5 Ways America Can Fix the Student Loan Crisis
It’s no secret that America has been suffering the plight of student loan debts. With the United States looking at $1.2 Trillion in debt and growing, the problem has extended far beyond students currently in college and those paying off or becoming delinquent on loans. The rate is stagnating the economy and, according to Barbara O’Neill, financial expert from Rutgers University, stated
“There’s evidence entrepreneurial activity is down. When you have that big student-loan debt over your head, you’re less likely to take risks.”
With the rise of popularity in Bernie Sanders campaign (and his big ticket item in proposals being a drastic change in the college education) it’s important to look into realistic solutions to these economic issues. Each of these five solutions are possibilities to getting America on the road to recovery, but not all of them fit into the Free College initiative this candidate is proposing.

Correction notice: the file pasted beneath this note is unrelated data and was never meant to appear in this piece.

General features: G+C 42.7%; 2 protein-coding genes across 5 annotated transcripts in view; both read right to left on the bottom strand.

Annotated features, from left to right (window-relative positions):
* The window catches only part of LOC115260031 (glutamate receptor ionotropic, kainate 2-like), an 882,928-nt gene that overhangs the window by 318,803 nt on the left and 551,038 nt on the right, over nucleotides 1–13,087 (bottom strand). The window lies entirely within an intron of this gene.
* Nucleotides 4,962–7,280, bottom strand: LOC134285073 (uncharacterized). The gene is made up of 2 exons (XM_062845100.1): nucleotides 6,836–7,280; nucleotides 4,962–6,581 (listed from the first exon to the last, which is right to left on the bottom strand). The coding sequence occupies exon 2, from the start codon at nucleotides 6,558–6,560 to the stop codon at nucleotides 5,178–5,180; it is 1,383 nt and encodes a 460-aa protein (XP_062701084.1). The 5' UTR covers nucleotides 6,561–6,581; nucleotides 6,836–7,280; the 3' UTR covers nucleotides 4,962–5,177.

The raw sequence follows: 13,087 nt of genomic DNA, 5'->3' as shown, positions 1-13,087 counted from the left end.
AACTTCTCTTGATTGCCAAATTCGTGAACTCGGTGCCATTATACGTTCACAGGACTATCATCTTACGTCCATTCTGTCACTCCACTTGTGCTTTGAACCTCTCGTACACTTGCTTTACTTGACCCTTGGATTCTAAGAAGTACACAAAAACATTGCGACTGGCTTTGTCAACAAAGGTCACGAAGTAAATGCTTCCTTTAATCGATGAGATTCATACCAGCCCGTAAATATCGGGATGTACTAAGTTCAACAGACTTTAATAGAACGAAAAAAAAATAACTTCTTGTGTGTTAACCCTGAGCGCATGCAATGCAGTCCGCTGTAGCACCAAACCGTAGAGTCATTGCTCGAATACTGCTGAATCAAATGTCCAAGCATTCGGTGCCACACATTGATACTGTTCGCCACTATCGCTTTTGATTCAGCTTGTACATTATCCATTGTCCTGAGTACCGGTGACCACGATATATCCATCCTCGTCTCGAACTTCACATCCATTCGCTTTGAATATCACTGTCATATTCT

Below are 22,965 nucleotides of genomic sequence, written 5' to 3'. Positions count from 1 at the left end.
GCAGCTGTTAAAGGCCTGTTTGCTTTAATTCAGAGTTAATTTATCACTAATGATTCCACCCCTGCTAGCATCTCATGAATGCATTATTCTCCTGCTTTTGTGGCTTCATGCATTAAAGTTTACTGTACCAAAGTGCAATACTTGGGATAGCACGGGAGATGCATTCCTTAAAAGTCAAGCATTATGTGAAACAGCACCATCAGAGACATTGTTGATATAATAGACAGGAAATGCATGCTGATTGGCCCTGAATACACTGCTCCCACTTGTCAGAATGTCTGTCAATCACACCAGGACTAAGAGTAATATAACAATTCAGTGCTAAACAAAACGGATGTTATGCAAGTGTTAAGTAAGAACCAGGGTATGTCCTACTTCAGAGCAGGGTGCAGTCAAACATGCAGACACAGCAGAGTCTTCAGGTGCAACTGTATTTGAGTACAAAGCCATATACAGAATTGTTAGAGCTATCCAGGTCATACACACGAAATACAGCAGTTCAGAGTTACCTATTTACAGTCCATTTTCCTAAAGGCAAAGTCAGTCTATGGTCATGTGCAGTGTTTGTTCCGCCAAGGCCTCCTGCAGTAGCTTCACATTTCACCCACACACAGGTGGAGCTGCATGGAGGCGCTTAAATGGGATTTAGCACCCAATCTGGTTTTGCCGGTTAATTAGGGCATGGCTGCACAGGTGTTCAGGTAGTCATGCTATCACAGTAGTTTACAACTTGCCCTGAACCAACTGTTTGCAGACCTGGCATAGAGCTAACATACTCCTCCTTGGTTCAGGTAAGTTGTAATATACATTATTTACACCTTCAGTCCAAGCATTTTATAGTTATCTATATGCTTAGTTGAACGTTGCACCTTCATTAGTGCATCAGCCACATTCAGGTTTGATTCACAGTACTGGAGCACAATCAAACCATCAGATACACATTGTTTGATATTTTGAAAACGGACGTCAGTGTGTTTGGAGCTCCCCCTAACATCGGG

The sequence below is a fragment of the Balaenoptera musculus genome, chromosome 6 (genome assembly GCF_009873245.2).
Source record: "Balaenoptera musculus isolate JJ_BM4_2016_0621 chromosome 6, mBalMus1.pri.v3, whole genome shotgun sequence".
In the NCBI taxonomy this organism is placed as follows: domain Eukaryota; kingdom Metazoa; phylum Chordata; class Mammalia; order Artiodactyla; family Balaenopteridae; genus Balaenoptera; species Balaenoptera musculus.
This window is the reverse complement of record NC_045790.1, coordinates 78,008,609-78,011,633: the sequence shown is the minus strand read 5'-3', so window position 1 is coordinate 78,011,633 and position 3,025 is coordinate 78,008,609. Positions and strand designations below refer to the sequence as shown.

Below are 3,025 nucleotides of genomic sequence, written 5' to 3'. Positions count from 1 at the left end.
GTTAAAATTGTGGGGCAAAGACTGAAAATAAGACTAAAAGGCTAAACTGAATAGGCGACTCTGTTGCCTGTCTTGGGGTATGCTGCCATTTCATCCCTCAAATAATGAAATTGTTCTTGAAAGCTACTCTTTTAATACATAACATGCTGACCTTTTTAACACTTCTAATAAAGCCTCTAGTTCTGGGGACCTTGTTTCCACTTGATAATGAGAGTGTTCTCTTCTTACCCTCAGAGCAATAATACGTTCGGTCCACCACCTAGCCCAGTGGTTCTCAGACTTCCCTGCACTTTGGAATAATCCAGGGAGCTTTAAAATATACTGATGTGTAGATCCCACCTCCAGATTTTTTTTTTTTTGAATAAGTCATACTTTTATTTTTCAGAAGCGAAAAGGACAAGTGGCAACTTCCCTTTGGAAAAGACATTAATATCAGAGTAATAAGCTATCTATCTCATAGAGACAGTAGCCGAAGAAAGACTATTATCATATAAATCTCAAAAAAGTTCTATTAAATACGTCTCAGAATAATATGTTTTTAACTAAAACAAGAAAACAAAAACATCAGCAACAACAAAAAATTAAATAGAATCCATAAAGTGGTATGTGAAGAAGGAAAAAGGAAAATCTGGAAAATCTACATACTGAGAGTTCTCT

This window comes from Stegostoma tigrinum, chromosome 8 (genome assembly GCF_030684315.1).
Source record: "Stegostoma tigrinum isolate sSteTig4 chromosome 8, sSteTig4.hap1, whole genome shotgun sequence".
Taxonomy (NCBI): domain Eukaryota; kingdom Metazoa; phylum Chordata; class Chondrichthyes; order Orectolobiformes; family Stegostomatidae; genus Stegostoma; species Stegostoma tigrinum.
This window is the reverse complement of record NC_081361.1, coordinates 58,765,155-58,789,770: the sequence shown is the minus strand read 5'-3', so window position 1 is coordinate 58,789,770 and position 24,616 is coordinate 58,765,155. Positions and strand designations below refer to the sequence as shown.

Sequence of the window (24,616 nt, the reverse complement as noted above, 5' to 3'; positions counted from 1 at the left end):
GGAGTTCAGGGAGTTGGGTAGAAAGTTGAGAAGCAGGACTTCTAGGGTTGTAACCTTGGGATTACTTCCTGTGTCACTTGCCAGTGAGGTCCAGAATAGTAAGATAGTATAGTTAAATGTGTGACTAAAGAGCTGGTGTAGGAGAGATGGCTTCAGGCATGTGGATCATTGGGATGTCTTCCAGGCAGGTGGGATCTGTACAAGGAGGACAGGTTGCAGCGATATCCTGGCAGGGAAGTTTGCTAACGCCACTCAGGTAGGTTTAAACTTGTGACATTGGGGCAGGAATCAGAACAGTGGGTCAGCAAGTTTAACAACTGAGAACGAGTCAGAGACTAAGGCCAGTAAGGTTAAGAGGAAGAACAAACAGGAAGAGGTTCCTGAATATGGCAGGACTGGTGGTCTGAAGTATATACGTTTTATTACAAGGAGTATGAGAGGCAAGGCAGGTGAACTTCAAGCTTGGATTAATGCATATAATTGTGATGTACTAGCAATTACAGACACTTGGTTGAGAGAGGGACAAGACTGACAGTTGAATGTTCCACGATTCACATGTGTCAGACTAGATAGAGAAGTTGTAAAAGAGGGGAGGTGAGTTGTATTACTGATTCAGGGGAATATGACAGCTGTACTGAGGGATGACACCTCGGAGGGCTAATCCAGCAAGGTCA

The beginning of this economic downhill began with the policy enacting government intervention into student loans to encourage students attending college. In 2003, there was a debate between guaranteed loans for college versus direct loans that were cheaper for the government as well as being more direct.
The Ensuring Continued Access to Student Loans Act (ECASLA), the act that first introduced the D.C. to take on subsidizing these education with loans, resulted in taxpayers eating the cost of delinquent loans rather than the private sector.
Subsidizing in essence, created the financial debt we now have as a country.
As glamorous as “free college” sounds, and at times unrealistic, a few things would have to happen for that to be a viable option,
- Making College More Economical
As usanews.com author Kevin James stated “subsidizing to bring price down or making something cost less to deliver. The focus of government policy for decades has been on the former approach. We need more of the latter.”
Instead of taking on college student’s debts to match the high cost of